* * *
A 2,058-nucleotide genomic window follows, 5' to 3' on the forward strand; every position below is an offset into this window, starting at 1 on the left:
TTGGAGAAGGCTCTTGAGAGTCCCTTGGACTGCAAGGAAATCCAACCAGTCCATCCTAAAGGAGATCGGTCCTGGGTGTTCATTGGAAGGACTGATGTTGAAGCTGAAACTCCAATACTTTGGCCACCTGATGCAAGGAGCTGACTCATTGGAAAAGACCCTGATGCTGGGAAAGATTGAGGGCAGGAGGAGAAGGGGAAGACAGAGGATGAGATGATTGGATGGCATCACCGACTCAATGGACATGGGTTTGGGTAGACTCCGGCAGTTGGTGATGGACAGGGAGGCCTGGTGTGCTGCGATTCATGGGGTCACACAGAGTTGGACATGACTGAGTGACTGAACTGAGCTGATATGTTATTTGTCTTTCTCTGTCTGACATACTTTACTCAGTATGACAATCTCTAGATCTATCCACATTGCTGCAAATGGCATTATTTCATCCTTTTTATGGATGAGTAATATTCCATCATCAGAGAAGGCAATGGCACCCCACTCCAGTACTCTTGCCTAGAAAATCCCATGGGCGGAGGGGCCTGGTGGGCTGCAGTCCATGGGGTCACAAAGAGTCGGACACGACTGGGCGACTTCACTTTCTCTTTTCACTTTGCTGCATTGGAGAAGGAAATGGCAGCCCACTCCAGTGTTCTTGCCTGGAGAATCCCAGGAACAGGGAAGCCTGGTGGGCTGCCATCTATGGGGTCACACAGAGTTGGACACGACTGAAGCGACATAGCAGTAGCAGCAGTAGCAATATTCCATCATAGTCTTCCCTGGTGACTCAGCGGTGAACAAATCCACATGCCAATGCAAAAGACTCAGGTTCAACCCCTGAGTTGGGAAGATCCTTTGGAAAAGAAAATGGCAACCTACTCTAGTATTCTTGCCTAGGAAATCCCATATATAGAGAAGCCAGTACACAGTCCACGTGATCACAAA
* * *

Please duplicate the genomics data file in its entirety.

A 2,058-nucleotide genomic window follows, 5' to 3' on the forward strand; every position below is an offset into this window, starting at 1 on the left:
TTGGAGAAGGCTCTTGAGAGTCCCTTGGACTGCAAGGAAATCCAACCAGTCCATCCTAAAGGAGATCGGTCCTGGGTGTTCATTGGAAGGACTGATGTTGAAGCTGAAACTCCAATACTTTGGCCACCTGATGCAAGGAGCTGACTCATTGGAAAAGACCCTGATGCTGGGAAAGATTGAGGGCAGGAGGAGAAGGGGAAGACAGAGGATGAGATGATTGGATGGCATCACCGACTCAATGGACATGGGTTTGGGTAGACTCCGGCAGTTGGTGATGGACAGGGAGGCCTGGTGTGCTGCGATTCATGGGGTCACACAGAGTTGGACATGACTGAGTGACTGAACTGAGCTGATATGTTATTTGTCTTTCTCTGTCTGACATACTTTACTCAGTATGACAATCTCTAGATCTATCCACATTGCTGCAAATGGCATTATTTCATCCTTTTTATGGATGAGTAATATTCCATCATCAGAGAAGGCAATGGCACCCCACTCCAGTACTCTTGCCTAGAAAATCCCATGGGCGGAGGGGCCTGGTGGGCTGCAGTCCATGGGGTCACAAAGAGTCGGACACGACTGGGCGACTTCACTTTCTCTTTTCACTTTGCTGCATTGGAGAAGGAAATGGCAGCCCACTCCAGTGTTCTTGCCTGGAGAATCCCAGGAACAGGGAAGCCTGGTGGGCTGCCATCTATGGGGTCACACAGAGTTGGACACGACTGAAGCGACATAGCAGTAGCAGCAGTAGCAATATTCCATCATAGTCTTCCCTGGTGACTCAGCGGTGAACAAATCCACATGCCAATGCAAAAGACTCAGGTTCAACCCCTGAGTTGGGAAGATCCTTTGGAAAAGAAAATGGCAACCTACTCTAGTATTCTTGCCTAGGAAATCCCATATATAGAGAAGCCAGTACACAGTCCACGTGATCACAAA